Dog Years Summary

Summary (Critical Survey of Literature for Students)

Herr Brauxel operates a mine in which no ore is processed, yet Brauxel’s employees report for work daily. During morning shifts, Brauxel creates a map of the Vistula, Poland’s longest river, which empties into the Baltic Sea in Gdansk. As he shapes the course of the river on his desk out of various objects, Brauxel relates the story of two young friends, Walter Matern and Eduard “Eddi” Amsel, growing up along the Vistula from the mid-1920’s to mid-1930’s.

Walter is Roman Catholic and the son of a local miller with clairvoyant powers gained from listening to flour mealworms. Eddi is half-Jewish and the son of a prosperous merchant. The boys have exchanged oaths as blood brothers, and Walter, known as the Grinder for his habit of grinding his teeth, acts as protector of pudgy Eddi. The two comrades often play with Walter’s black dog, Senta—a German shepherd who is also part wolf—alongside the river where Eddi salvages debris to build lifelike, incredibly effective scarecrows that he rents or sells to local farmers. He invests the money he earns to make even more elaborate and grotesque scarecrows.

Poet-playwright Harry Liebenau, son of a carpenter, writes letters to his cousin Ursula “Tulla” Pokriefke, but he never sends them. Harry’s missives relate his memories from the mid-1930’s until the end of World War II in 1945. Like the older boys, Harry also has a black dog, Harras, the offspring of Senta.

Harry’s letters detail ominous signs of change: Germany has absorbed Danzig, flags with swastikas have blossomed, and Hitler Youth groups are beginning to appear. Harras sires a pup named Prinz, who is presented as a gift to Adolf Hitler. Meanwhile, Walter, after a stint with the communists and a fling as an actor, joins...

(The entire section is 727 words.)

Dog Years Summary (Literary Essentials: World Fiction)

Dog Years has three narrators who, together, tell the story of Germany from the mid-1920’s to the late 1940’s. Eddi Amsel, the first narrator, is also the protagonist of book 1. He grows up in Danzig after World War I. The area is not yet a part of Germany, although it has a predominant German population, with conflicting ethnic and religious groups. The Mennonites and the Catholics, for example, distrust one another, and the Jews are discriminated against. Eddi’s ancestry is somewhat clouded, but he is reputed to be half-Jewish. He is also an artist, a creator of amazingly lifelike scarecrows that disturb not only the birds but also his fellow Danzigers, who treat Eddi as an outcast.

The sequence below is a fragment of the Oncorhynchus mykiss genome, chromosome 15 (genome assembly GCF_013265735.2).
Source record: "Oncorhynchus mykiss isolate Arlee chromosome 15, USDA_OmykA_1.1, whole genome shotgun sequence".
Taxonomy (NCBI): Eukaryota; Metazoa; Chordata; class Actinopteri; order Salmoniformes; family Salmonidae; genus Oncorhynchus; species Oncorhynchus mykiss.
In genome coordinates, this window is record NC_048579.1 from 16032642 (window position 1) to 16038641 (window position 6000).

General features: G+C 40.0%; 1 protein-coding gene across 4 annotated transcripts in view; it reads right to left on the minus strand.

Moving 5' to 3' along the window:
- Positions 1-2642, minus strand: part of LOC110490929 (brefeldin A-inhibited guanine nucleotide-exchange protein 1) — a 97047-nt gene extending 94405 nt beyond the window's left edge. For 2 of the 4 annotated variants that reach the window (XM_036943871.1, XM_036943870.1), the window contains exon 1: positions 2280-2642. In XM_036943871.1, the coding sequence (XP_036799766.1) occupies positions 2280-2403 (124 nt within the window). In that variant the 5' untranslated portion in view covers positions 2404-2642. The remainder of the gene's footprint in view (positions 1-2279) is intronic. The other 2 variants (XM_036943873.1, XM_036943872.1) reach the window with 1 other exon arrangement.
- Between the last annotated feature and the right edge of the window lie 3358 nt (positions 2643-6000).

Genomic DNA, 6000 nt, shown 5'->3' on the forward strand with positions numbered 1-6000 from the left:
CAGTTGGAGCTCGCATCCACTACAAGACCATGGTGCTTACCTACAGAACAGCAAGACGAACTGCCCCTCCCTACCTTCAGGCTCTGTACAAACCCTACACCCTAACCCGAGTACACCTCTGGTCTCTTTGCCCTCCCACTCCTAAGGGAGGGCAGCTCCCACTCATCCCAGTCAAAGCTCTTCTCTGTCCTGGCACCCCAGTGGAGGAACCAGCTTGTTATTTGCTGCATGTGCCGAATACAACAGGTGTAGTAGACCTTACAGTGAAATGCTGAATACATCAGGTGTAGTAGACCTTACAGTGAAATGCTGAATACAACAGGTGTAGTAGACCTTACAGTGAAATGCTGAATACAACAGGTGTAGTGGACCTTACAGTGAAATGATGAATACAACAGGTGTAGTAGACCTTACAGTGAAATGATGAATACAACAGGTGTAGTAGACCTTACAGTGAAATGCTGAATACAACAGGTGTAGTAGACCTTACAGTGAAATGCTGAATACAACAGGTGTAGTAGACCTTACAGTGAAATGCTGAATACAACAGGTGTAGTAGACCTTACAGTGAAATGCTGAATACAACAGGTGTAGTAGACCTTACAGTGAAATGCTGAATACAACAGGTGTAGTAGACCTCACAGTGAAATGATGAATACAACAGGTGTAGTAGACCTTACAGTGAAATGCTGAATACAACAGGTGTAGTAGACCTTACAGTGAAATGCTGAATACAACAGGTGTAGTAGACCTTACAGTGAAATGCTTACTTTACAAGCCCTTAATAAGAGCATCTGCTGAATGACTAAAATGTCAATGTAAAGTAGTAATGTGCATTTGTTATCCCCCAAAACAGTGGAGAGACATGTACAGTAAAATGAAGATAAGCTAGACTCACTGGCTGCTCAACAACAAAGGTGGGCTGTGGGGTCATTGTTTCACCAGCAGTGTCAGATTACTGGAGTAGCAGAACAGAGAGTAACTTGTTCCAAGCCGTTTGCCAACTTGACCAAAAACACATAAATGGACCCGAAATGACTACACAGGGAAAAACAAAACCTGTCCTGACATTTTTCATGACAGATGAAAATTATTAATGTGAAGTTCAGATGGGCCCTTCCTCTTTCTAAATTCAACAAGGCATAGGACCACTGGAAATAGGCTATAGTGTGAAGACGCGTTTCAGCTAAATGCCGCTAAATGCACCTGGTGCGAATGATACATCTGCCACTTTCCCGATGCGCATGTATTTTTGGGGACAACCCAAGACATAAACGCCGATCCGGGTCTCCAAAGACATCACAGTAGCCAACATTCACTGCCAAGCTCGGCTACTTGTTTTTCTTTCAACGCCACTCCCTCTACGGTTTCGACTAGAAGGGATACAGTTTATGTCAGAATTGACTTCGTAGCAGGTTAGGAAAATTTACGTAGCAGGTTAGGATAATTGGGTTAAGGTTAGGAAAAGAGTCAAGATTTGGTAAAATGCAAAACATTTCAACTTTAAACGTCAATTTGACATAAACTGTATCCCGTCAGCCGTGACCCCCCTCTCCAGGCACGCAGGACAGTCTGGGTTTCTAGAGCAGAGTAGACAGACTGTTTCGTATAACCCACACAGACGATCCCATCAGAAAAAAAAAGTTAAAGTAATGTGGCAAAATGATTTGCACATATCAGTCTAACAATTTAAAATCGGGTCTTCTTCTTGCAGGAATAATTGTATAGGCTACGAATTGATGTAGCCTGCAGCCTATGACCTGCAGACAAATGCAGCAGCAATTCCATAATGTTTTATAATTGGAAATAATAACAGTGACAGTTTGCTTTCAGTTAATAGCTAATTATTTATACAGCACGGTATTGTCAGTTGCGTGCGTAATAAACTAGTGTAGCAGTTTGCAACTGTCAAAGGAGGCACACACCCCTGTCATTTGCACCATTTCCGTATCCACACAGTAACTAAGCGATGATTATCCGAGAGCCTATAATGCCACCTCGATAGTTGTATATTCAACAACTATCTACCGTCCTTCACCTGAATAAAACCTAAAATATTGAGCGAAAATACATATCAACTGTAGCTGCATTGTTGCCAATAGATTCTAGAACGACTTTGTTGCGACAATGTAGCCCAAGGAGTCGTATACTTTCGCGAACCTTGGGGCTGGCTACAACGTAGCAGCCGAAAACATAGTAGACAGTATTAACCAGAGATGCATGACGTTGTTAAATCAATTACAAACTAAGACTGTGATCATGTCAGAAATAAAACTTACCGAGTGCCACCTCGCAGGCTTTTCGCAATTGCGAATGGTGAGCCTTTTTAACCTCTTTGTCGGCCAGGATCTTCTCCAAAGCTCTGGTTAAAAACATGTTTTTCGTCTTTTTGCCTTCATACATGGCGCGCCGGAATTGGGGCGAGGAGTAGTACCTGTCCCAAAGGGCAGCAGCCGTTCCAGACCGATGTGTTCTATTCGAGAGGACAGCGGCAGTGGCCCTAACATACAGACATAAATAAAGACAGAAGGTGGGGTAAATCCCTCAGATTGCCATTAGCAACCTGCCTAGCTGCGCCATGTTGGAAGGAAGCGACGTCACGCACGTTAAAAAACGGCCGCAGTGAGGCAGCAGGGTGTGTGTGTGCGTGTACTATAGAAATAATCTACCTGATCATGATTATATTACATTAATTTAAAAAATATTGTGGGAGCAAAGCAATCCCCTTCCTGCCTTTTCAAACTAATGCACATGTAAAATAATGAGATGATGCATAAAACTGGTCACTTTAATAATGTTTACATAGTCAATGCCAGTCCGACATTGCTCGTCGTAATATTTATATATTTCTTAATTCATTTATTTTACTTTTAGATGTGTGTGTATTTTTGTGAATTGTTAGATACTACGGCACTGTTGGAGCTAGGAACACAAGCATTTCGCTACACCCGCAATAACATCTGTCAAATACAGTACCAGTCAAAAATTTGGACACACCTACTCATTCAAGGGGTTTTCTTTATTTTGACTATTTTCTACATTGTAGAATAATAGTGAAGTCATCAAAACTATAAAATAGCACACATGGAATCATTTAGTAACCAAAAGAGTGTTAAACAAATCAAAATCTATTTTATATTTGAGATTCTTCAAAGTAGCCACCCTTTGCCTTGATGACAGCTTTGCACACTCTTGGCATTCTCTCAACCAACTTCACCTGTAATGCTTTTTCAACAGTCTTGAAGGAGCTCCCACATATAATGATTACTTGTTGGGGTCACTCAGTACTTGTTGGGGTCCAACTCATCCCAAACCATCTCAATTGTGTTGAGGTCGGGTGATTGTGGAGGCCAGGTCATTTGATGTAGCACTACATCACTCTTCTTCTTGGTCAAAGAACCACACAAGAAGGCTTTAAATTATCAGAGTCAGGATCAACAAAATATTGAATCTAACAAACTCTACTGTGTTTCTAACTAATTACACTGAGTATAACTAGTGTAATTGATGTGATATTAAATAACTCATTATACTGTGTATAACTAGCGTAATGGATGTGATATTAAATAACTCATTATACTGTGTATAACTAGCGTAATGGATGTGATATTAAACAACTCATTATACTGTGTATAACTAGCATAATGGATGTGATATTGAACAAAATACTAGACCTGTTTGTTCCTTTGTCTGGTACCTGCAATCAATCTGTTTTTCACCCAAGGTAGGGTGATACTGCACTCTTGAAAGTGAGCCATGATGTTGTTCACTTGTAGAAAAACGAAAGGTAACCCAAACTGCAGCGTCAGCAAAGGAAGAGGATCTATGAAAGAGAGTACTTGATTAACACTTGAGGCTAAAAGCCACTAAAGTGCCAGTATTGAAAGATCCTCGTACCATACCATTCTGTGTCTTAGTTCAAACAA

Book 1 explores both the history of Danzig and the history of the families of Eddi and his friend Walter Matern. These are the “dog years,” in the sense that, threaded through this dynastic saga, is the story of the Matern family’s dogs. The dogs’ pedigree finally makes one of their breed a fit choice for the fuhrer, Adolf Hitler. The emphasis on dog breeding is an implicit comment on the growing German obsession with “Aryans.” Eddi’s friendship with Walter grows in spite of Eddi’s tainted blood, yet Walter cannot seem to help himself; his prejudice shows when he calls Eddi a “sheeny.” Eddi, himself, is not immune to racism and adopts the philosophy of a virulent anti-Semitic author who contends that Jews have no souls. In spite of his...

(The entire section is 547 words.)